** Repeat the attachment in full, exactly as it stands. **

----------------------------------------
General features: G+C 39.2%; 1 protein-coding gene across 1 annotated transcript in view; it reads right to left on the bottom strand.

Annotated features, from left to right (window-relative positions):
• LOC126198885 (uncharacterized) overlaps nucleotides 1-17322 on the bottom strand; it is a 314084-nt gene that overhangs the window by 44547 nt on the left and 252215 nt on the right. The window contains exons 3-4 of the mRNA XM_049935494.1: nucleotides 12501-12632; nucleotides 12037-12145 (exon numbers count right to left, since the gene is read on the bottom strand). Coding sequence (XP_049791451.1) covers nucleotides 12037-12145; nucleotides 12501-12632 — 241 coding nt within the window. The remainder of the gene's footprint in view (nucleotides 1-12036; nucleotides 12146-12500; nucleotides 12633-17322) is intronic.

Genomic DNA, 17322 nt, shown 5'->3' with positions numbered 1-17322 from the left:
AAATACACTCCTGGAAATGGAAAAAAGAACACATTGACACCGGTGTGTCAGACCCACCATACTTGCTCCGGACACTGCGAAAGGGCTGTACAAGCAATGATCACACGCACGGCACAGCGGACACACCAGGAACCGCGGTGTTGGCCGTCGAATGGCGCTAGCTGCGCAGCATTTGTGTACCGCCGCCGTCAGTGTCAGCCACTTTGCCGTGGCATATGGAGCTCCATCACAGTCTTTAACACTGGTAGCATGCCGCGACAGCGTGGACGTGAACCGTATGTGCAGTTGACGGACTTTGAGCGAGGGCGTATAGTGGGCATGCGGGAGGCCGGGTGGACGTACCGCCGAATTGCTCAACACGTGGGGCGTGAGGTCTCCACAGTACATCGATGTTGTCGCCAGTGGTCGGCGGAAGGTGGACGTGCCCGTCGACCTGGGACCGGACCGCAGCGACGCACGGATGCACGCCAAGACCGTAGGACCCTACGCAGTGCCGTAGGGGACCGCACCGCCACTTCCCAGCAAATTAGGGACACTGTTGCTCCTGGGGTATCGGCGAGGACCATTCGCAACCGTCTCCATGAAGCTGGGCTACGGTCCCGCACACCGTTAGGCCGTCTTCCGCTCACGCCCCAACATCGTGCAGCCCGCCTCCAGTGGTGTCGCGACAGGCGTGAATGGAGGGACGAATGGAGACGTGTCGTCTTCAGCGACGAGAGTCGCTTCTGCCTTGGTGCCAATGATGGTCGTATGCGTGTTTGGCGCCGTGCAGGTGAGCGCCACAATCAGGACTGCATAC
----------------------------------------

General features: G+C 39.2%; 1 protein-coding gene across 1 annotated transcript in view; it reads right to left on the bottom strand.

Annotated features, from left to right (window-relative positions):
• LOC126198885 (uncharacterized) overlaps nucleotides 1-17322 on the bottom strand; it is a 314084-nt gene that overhangs the window by 44547 nt on the left and 252215 nt on the right. The window contains exons 3-4 of the mRNA XM_049935494.1: nucleotides 12501-12632; nucleotides 12037-12145 (exon numbers count right to left, since the gene is read on the bottom strand). Coding sequence (XP_049791451.1) covers nucleotides 12037-12145; nucleotides 12501-12632 — 241 coding nt within the window. The remainder of the gene's footprint in view (nucleotides 1-12036; nucleotides 12146-12500; nucleotides 12633-17322) is intronic.

Genomic DNA, 17322 nt, shown 5'->3' with positions numbered 1-17322 from the left:
AAATACACTCCTGGAAATGGAAAAAAGAACACATTGACACCGGTGTGTCAGACCCACCATACTTGCTCCGGACACTGCGAAAGGGCTGTACAAGCAATGATCACACGCACGGCACAGCGGACACACCAGGAACCGCGGTGTTGGCCGTCGAATGGCGCTAGCTGCGCAGCATTTGTGTACCGCCGCCGTCAGTGTCAGCCACTTTGCCGTGGCATATGGAGCTCCATCACAGTCTTTAACACTGGTAGCATGCCGCGACAGCGTGGACGTGAACCGTATGTGCAGTTGACGGACTTTGAGCGAGGGCGTATAGTGGGCATGCGGGAGGCCGGGTGGACGTACCGCCGAATTGCTCAACACGTGGGGCGTGAGGTCTCCACAGTACATCGATGTTGTCGCCAGTGGTCGGCGGAAGGTGGACGTGCCCGTCGACCTGGGACCGGACCGCAGCGACGCACGGATGCACGCCAAGACCGTAGGACCCTACGCAGTGCCGTAGGGGACCGCACCGCCACTTCCCAGCAAATTAGGGACACTGTTGCTCCTGGGGTATCGGCGAGGACCATTCGCAACCGTCTCCATGAAGCTGGGCTACGGTCCCGCACACCGTTAGGCCGTCTTCCGCTCACGCCCCAACATCGTGCAGCCCGCCTCCAGTGGTGTCGCGACAGGCGTGAATGGAGGGACGAATGGAGACGTGTCGTCTTCAGCGACGAGAGTCGCTTCTGCCTTGGTGCCAATGATGGTCGTATGCGTGTTTGGCGCCGTGCAGGTGAGCGCCACAATCAGGACTGCATAC